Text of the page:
As such, the strain and risk Mary and Des assume in her work feel genuine. Des, a recovering addict who lost his license to practice medicine, has to do business with dangerous people to get the drugs they need. Mary is gambling with her career and her family every time she takes on a new client.

Strange as it feels to probe the emotions and material concerns surrounding the intentional ending of life, to frame it in a story of a risk-taker seems even more precarious. And at first, TV familiarity with Mary’s straight life makes the tonal juxtaposition of her after-hours activities feel jarring.

For without her moonlighting business, Mary Harris ably fits the profile of a Lifetime heroine. She’s a harried, skilled E.R. physician whose male co-worker lets her do the heavy emotional lifting, with an ex-husband who chastises her for putting her career ahead of spending time with her daughters.

A performer versed in blending warm vulnerability with an unyielding flint, Dhavernas could have made such a stock character work well enough to pay the bills. But the drama’s dual flirtations with death and danger add an engrossing unpredictability to the mix that Dhavernas uses to her advantage.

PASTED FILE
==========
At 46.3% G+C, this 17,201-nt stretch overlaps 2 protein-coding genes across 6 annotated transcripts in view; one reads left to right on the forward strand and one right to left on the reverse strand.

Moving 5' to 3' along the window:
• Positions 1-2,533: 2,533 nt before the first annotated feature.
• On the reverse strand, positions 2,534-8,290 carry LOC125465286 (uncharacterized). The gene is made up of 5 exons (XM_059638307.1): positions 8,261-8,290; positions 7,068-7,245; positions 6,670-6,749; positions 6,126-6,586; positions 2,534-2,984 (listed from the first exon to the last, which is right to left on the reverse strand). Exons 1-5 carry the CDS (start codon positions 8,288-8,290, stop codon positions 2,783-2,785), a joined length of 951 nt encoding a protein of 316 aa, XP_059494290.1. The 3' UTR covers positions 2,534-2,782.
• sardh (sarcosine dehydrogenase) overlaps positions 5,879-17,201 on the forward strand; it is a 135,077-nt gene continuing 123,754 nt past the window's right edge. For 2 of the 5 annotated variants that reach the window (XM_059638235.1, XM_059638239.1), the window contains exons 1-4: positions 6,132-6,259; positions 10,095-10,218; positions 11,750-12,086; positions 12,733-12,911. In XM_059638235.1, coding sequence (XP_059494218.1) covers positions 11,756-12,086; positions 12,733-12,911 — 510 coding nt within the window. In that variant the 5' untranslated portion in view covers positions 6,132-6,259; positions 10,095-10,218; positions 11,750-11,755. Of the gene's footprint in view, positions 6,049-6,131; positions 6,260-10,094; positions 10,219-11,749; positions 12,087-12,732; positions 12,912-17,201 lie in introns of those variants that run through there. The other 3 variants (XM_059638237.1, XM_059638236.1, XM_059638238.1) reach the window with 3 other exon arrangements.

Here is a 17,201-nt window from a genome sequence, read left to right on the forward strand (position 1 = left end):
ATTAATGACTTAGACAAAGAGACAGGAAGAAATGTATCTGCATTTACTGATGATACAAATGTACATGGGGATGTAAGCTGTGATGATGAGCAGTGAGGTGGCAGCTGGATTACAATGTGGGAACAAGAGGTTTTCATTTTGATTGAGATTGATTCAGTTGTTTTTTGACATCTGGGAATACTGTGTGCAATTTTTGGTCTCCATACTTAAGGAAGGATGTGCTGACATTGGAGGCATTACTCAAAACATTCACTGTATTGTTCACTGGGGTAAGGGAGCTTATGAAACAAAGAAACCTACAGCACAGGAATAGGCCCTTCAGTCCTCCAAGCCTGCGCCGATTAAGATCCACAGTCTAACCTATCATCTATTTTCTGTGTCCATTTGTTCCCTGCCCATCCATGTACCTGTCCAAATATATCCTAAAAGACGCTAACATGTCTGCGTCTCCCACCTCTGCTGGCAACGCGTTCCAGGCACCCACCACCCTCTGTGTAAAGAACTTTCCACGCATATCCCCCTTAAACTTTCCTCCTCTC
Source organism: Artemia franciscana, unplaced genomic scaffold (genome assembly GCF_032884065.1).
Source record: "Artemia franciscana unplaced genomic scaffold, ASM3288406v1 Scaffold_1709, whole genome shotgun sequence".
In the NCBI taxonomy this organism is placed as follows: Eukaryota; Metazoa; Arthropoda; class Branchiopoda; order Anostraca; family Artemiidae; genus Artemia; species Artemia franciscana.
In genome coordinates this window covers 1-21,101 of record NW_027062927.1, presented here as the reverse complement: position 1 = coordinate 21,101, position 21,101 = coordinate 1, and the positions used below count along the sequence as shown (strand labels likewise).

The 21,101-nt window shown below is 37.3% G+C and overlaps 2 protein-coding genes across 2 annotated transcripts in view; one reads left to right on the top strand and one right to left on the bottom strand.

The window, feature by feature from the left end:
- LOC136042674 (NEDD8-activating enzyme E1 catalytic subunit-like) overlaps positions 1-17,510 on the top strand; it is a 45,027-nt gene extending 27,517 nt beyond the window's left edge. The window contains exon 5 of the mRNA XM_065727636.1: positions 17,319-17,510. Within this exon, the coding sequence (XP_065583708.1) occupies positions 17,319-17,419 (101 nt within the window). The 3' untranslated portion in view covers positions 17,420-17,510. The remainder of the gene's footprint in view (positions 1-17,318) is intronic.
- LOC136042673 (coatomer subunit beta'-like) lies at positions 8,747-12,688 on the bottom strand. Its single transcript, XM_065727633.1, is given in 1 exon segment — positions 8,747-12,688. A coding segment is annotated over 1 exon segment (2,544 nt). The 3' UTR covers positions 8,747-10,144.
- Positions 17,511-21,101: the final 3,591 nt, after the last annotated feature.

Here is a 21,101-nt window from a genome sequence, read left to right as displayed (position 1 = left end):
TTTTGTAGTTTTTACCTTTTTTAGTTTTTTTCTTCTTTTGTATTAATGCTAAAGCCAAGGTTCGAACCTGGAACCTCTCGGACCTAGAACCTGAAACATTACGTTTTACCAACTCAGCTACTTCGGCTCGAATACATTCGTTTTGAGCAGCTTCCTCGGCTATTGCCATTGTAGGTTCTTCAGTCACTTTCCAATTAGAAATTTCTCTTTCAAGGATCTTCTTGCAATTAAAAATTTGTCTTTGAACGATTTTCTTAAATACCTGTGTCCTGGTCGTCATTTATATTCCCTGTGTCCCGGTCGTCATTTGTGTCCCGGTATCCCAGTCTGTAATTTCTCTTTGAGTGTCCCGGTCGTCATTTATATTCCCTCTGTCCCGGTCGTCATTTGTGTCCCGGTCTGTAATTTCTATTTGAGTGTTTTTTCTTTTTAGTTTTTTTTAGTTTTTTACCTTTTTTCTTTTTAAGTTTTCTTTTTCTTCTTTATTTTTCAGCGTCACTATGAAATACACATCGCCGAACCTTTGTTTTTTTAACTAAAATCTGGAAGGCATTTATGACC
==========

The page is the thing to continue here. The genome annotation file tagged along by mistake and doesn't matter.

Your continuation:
Mary’s illegal side job and the whiff of pleasure she takes in flouting the law allows the actress room to dance with the full range of emotions.  And viewers who recall Dhavernas from her work in “Hannibal” should delight in seeing her occupy the skin of a woman who isn’t angelic and skilled in staying a step and a half ahead of a downfall.

With Dhavernas in the lead, and strong support work by Short and co-stars Jay Ryan and Lyriq Bent, “Mary Kills People” is engrossing, dark and funny in the right places. Over the course of six nimble episodes the plot assuredly builds to a crescendo that speaks just as compellingly about the price of living a determined life, and the tradeoffs required to do so, as it does about the right to die on one’s own terms.

Speaking to the mounting consequences of her work in an upcoming episode, Mary sighs, “Life is a ride in the dark.” “Mary Kills People” is its own special trip, and one definitely worth taking.